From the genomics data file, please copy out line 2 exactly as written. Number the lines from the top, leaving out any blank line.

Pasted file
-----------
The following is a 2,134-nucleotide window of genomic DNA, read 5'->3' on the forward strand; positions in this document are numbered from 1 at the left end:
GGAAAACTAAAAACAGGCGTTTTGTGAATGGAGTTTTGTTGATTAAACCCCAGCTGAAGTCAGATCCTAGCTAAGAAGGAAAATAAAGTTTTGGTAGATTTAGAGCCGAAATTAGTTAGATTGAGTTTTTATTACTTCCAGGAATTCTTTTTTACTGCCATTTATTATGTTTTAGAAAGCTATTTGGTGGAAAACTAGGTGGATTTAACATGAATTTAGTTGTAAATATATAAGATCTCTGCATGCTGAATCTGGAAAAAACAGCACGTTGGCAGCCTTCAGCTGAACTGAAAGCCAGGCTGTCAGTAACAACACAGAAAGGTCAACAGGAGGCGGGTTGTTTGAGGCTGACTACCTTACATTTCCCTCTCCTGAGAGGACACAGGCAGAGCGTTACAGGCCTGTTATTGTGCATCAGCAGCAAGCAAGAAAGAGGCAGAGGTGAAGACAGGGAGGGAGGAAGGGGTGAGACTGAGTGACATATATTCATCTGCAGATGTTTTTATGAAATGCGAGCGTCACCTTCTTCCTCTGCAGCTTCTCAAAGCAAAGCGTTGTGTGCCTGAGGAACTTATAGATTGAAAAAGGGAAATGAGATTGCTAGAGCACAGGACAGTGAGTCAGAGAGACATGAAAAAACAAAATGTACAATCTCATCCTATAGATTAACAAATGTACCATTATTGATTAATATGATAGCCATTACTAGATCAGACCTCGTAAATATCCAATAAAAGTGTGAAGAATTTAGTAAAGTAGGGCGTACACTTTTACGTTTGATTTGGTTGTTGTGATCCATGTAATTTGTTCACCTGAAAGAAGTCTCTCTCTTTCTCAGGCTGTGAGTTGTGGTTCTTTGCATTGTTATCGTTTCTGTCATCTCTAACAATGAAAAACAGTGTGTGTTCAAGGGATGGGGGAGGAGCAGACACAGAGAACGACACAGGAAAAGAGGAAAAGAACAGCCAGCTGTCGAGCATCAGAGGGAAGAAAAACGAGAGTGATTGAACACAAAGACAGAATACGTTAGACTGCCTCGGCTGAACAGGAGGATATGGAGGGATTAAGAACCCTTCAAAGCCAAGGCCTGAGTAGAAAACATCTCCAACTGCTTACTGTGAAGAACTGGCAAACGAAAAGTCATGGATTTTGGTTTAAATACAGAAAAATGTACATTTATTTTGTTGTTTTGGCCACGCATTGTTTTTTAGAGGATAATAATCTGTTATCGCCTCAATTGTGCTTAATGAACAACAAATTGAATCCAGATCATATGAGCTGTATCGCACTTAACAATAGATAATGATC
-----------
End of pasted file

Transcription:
GGAAAACTAAAAACAGGCGTTTTGTGAATGGAGTTTTGTTGATTAAACCCCAGCTGAAGTCAGATCCTAGCTAAGAAGGAAAATAAAGTTTTGGTAGATTTAGAGCCGAAATTAGTTAGATTGAGTTTTTATTACTTCCAGGAATTCTTTTTTACTGCCATTTATTATGTTTTAGAAAGCTATTTGGTGGAAAACTAGGTGGATTTAACATGAATTTAGTTGTAAATATATAAGATCTCTGCATGCTGAATCTGGAAAAAACAGCACGTTGGCAGCCTTCAGCTGAACTGAAAGCCAGGCTGTCAGTAACAACACAGAAAGGTCAACAGGAGGCGGGTTGTTTGAGGCTGACTACCTTACATTTCCCTCTCCTGAGAGGACACAGGCAGAGCGTTACAGGCCTGTTATTGTGCATCAGCAGCAAGCAAGAAAGAGGCAGAGGTGAAGACAGGGAGGGAGGAAGGGGTGAGACTGAGTGACATATATTCATCTGCAGATGTTTTTATGAAATGCGAGCGTCACCTTCTTCCTCTGCAGCTTCTCAAAGCAAAGCGTTGTGTGCCTGAGGAACTTATAGATTGAAAAAGGGAAATGAGATTGCTAGAGCACAGGACAGTGAGTCAGAGAGACATGAAAAAACAAAATGTACAATCTCATCCTATAGATTAACAAATGTACCATTATTGATTAATATGATAGCCATTACTAGATCAGACCTCGTAAATATCCAATAAAAGTGTGAAGAATTTAGTAAAGTAGGGCGTACACTTTTACGTTTGATTTGGTTGTTGTGATCCATGTAATTTGTTCACCTGAAAGAAGTCTCTCTCTTTCTCAGGCTGTGAGTTGTGGTTCTTTGCATTGTTATCGTTTCTGTCATCTCTAACAATGAAAAACAGTGTGTGTTCAAGGGATGGGGGAGGAGCAGACACAGAGAACGACACAGGAAAAGAGGAAAAGAACAGCCAGCTGTCGAGCATCAGAGGGAAGAAAAACGAGAGTGATTGAACACAAAGACAGAATACGTTAGACTGCCTCGGCTGAACAGGAGGATATGGAGGGATTAAGAACCCTTCAAAGCCAAGGCCTGAGTAGAAAACATCTCCAACTGCTTACTGTGAAGAACTGGCAAACGAAAAGTCATGGATTTTGGTTTAAATACAGAAAAATGTACATTTATTTTGTTGTTTTGGCCACGCATTGTTTTTTAGAGGATAATAATCTGTTATCGCCTCAATTGTGCTTAATGAACAACAAATTGAATCCAGATCATATGAGCTGTATCGCACTTAACAATAGATAATGATC